“We have to constantly ask ourselves if we’re using our skills, our talents, and our privileges to do the most good, not just good,” said Haupt, who led the content and rapid response team. “Doing the most good probably doesn’t look like making a poster and tweeting it, and it probably doesn’t look like an enamel pin. It’s probably not what seems cool or obvious or glamorous.”

Haupt and fellow staffer Meg Vazquez recently launched the website called Do The Most Good with resources for designers interested in political organizing. At the event, Ng elaborated on what to do to get started. Here are the key takeaways:

[Photo: Samuel Draxler]


On the campaign, designers had access to policy experts, researchers, activists who could brief them on every aspect of a policy decision before they set out to design a graphic or website around it. Before setting out to do any design work, Ng says to do your research and seek out others who have already been working in these sectors for years.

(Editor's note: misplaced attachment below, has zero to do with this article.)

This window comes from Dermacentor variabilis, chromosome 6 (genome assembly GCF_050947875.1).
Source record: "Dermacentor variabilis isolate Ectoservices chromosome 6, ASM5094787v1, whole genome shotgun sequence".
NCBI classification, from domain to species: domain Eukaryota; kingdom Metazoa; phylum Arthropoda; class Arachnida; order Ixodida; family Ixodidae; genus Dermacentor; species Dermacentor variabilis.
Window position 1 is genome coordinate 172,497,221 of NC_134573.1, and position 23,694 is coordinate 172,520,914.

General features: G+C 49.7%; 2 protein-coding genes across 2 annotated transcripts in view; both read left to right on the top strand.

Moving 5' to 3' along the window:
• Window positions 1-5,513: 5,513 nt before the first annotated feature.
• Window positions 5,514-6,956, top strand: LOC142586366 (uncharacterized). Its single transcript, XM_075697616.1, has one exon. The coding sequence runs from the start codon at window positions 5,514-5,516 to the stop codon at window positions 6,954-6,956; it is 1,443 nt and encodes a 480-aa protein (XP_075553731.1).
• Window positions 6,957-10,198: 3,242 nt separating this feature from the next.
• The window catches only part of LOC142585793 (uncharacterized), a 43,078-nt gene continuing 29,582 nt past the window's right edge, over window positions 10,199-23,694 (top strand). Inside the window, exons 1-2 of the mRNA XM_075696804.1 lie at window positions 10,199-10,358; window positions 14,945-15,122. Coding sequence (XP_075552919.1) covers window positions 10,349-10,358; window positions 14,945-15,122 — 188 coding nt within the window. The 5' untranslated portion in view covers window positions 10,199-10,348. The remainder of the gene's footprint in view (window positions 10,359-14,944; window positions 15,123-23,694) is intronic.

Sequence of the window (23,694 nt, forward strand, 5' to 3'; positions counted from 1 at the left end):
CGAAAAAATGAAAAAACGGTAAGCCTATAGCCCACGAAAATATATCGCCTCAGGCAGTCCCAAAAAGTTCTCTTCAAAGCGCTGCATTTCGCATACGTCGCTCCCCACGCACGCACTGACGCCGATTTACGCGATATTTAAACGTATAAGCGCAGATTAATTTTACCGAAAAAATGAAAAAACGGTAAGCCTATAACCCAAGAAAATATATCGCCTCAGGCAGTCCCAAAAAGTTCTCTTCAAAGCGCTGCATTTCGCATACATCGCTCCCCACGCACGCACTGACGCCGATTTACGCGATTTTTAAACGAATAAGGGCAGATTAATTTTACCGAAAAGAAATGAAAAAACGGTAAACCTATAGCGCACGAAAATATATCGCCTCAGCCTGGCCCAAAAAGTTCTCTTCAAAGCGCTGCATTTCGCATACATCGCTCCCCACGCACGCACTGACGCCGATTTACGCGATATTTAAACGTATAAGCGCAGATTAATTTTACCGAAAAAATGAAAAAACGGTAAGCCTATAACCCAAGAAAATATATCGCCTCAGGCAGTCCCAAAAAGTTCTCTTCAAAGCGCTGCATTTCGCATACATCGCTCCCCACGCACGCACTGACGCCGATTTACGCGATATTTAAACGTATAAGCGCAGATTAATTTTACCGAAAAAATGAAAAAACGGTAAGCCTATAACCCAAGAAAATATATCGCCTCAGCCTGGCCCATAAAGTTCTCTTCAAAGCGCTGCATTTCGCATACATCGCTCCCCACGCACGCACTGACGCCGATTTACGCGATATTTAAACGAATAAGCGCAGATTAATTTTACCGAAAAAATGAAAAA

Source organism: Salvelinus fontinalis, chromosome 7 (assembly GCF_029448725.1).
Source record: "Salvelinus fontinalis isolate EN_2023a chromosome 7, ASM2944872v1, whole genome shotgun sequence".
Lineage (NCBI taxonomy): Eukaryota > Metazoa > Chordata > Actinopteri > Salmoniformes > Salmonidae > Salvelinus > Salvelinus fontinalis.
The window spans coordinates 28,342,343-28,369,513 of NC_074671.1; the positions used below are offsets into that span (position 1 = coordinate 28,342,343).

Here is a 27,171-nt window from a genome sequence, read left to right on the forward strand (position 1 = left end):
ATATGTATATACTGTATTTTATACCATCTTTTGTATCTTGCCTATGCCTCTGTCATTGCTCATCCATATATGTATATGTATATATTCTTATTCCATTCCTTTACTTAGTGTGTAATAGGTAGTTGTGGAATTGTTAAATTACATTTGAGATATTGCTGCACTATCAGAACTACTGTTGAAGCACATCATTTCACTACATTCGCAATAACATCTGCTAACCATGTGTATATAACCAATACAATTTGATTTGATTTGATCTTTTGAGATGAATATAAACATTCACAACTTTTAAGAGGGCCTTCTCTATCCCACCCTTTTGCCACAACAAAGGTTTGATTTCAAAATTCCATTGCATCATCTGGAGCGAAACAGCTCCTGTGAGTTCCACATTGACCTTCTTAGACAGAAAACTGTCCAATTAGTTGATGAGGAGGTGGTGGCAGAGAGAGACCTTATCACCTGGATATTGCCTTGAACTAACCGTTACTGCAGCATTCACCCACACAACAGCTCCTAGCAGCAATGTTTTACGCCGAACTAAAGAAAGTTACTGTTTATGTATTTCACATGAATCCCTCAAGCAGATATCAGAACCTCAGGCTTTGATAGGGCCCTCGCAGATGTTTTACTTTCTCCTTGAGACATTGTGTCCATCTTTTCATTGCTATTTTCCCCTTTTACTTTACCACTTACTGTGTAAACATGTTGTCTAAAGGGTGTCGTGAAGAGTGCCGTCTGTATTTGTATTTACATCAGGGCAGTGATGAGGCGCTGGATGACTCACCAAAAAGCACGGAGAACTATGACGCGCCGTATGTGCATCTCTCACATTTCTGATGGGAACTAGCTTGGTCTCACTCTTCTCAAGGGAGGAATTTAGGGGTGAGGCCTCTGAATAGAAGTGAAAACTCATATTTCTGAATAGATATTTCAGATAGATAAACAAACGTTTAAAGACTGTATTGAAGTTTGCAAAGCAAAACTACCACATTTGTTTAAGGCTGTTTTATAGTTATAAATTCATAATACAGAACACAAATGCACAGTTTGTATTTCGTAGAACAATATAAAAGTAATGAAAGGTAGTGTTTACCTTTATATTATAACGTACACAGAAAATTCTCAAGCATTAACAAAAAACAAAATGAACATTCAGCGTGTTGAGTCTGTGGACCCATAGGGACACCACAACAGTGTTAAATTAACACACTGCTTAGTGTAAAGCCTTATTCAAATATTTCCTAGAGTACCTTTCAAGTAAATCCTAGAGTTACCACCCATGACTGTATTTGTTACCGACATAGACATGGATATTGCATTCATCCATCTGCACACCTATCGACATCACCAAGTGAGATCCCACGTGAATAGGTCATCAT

“Do your homework, seek out those experts who do the things you care about, follow them on Twitter or elsewhere, and be specific,” said Ng, who led web design on the campaign. “By doing your homework and staying informed, you can inform not just your design decisions, but the values and ideas behind your work.”

He also stressed the importance of lending your skills to local politicians or existing organizations before considering starting your own. “If you care about climate change, if you care about criminal justice reform, if you care about trans rights, if you care that black lives matter—there are so many organizations and people who could use your genius,” he said.

[Photo: Samuel Draxler]


Ng stressed the importance of working as an organizer before designing for organizing, since it’s always easiest to identify the pain points of the process when already involved. Something as simple as redesigning a sign-in sheet, for example, can make a big difference. “I saw organizers sign in volunteers in a spreadsheet, print that spreadsheet out, hand it to a different person who put it into the DNC database,” Ng said. “[It] took 15 minutes just to redesign that sign-in sheet so that the form fields match that database, and it instantly cut down on work time.”